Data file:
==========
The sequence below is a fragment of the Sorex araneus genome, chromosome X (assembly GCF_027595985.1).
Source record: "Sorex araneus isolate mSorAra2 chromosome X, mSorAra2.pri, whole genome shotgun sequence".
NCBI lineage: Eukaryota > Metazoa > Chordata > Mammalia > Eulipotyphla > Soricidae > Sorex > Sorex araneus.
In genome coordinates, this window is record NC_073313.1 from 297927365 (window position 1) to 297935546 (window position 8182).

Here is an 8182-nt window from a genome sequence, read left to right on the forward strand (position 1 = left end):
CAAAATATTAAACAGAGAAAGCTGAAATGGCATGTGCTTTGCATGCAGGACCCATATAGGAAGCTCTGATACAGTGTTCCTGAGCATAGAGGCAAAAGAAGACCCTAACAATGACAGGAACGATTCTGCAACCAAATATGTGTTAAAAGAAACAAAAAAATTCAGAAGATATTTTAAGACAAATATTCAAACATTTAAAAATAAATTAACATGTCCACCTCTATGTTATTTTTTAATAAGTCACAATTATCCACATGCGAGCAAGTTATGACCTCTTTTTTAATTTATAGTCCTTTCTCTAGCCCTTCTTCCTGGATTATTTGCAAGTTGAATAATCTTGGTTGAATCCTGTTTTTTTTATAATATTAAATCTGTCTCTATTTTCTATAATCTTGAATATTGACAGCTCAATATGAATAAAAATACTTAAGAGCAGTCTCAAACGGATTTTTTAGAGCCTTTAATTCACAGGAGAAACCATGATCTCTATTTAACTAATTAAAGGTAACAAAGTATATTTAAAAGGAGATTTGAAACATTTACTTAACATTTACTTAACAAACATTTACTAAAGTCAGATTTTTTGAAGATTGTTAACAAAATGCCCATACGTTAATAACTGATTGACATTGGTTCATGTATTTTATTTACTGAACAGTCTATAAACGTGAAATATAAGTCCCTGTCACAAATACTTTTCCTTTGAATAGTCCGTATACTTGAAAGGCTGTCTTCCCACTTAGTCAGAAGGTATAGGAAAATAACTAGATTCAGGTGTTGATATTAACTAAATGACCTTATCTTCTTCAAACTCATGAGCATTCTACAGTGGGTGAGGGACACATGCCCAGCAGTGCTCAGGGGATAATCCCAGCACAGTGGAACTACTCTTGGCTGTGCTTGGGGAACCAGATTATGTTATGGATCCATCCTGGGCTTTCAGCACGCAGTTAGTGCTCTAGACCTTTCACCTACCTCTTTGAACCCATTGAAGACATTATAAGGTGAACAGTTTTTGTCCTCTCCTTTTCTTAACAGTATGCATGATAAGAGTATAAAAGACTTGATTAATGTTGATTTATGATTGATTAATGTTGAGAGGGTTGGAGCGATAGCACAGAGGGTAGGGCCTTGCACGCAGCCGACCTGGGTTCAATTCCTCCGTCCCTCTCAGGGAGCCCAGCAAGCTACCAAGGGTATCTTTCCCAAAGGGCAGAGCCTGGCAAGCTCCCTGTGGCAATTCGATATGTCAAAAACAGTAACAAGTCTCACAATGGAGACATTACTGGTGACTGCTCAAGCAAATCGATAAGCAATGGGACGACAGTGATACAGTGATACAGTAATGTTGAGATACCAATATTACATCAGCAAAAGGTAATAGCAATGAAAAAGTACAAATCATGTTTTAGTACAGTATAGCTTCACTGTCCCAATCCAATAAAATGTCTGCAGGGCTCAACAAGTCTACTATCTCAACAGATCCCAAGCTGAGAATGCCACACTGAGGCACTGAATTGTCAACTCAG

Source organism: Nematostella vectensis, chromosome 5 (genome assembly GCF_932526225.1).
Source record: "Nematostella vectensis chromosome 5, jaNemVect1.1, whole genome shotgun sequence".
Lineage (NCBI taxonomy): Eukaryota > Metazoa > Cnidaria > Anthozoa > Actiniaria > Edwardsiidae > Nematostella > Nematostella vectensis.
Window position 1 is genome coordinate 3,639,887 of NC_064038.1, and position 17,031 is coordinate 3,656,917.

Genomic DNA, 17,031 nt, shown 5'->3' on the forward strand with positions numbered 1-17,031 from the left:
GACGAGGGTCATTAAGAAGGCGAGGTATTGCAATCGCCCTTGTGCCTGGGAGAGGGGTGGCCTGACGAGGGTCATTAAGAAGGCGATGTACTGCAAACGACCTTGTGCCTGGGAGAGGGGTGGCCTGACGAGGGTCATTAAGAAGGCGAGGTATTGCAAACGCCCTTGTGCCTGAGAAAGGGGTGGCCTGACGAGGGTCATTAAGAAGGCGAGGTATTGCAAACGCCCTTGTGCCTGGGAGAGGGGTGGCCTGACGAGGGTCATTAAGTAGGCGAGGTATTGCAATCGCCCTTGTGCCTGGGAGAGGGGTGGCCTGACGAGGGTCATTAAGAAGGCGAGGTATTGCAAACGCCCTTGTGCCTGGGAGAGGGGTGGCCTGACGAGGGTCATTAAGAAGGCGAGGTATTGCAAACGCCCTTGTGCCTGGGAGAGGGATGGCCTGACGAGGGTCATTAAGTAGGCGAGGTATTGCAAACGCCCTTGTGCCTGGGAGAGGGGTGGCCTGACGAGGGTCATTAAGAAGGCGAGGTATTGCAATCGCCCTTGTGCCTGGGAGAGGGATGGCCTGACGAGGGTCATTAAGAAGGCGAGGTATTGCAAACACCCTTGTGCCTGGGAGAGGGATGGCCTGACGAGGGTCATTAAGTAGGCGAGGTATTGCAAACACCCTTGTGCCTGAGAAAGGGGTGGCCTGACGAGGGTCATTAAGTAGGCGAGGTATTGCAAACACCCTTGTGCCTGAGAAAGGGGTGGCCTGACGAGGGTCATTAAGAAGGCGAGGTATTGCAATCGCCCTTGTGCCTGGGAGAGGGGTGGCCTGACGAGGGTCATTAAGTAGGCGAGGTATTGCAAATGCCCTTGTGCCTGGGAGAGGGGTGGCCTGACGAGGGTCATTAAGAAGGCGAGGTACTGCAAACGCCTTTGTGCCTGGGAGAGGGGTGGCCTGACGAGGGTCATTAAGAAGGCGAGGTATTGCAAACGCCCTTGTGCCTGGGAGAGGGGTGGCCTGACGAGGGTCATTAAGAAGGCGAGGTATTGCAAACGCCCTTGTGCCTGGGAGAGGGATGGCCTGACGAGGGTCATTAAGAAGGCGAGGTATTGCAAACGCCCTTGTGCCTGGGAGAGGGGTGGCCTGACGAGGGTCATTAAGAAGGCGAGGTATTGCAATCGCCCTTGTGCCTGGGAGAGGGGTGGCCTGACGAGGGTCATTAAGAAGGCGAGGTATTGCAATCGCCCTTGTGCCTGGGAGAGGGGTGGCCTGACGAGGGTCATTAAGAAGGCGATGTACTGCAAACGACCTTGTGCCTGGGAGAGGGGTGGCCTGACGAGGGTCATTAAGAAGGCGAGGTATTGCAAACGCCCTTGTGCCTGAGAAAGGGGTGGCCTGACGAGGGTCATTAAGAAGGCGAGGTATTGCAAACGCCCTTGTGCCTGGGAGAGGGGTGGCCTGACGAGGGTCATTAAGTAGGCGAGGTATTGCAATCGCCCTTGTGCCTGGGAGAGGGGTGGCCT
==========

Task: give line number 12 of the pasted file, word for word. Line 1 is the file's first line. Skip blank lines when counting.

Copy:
GACGAGGGTCATTAAGAAGGCGAGGTATTGCAATCGCCCTTGTGCCTGGGAGAGGGGTGGCCTGACGAGGGTCATTAAGAAGGCGATGTACTGCAAACGACCTTGTGCCTGGGAGAGGGGTGGCCTGACGAGGGTCATTAAGAAGGCGAGGTATTGCAAACGCCCTTGTGCCTGAGAAAGGGGTGGCCTGACGAGGGTCATTAAGAAGGCGAGGTATTGCAAACGCCCTTGTGCCTGGGAGAGGGGTGGCCTGACGAGGGTCATTAAGTAGGCGAGGTATTGCAATCGCCCTTGTGCCTGGGAGAGGGGTGGCCTGACGAGGGTCATTAAGAAGGCGAGGTATTGCAAACGCCCTTGTGCCTGGGAGAGGGGTGGCCTGACGAGGGTCATTAAGAAGGCGAGGTATTGCAAACGCCCTTGTGCCTGGGAGAGGGATGGCCTGACGAGGGTCATTAAGTAGGCGAGGTATTGCAAACGCCCTTGTGCCTGGGAGAGGGGTGGCCTGACGAGGGTCATTAAGAAGGCGAGGTATTGCAATCGCCCTTGTGCCTGGGAGAGGGATGGCCTGACGAGGGTCATTAAGAAGGCGAGGTATTGCAAACACCCTTGTGCCTGGGAGAGGGATGGCCTGACGAGGGTCATTAAGTAGGCGAGGTATTGCAAACACCCTTGTGCCTGAGAAAGGGGTGGCCTGACGAGGGTCATTAAGTAGGCGAGGTATTGCAAACACCCTTGTGCCTGAGAAAGGGGTGGCCTGACGAGGGTCATTAAGAAGGCGAGGTATTGCAATCGCCCTTGTGCCTGGGAGAGGGGTGGCCTGACGAGGGTCATTAAGTAGGCGAGGTATTGCAAATGCCCTTGTGCCTGGGAGAGGGGTGGCCTGACGAGGGTCATTAAGAAGGCGAGGTACTGCAAACGCCTTTGTGCCTGGGAGAGGGGTGGCCTGACGAGGGTCATTAAGAAGGCGAGGTATTGCAAACGCCCTTGTGCCTGGGAGAGGGGTGGCCTGACGAGGGTCATTAAGAAGGCGAGGTATTGCAAACGCCCTTGTGCCTGGGAGAGGGATGGCCTGACGAGGGTCATTAAGAAGGCGAGGTATTGCAAACGCCCTTGTGCCTGGGAGAGGGGTGGCCTGACGAGGGTCATTAAGAAGGCGAGGTATTGCAATCGCCCTTGTGCCTGGGAGAGGGGTGGCCTGACGAGGGTCATTAAGAAGGCGAGGTATTGCAATCGCCCTTGTGCCTGGGAGAGGGGTGGCCTGACGAGGGTCATTAAGAAGGCGATGTACTGCAAACGACCTTGTGCCTGGGAGAGGGGTGGCCTGACGAGGGTCATTAAGAAGGCGAGGTATTGCAAACGCCCTTGTGCCTGAGAAAGGGGTGGCCTGACGAGGGTCATTAAGAAGGCGAGGTATTGCAAACGCCCTTGTGCCTGGGAGAGGGGTGGCCTGACGAGGGTCATTAAGTAGGCGAGGTATTGCAATCGCCCTTGTGCCTGGGAGAGGGGTGGCCT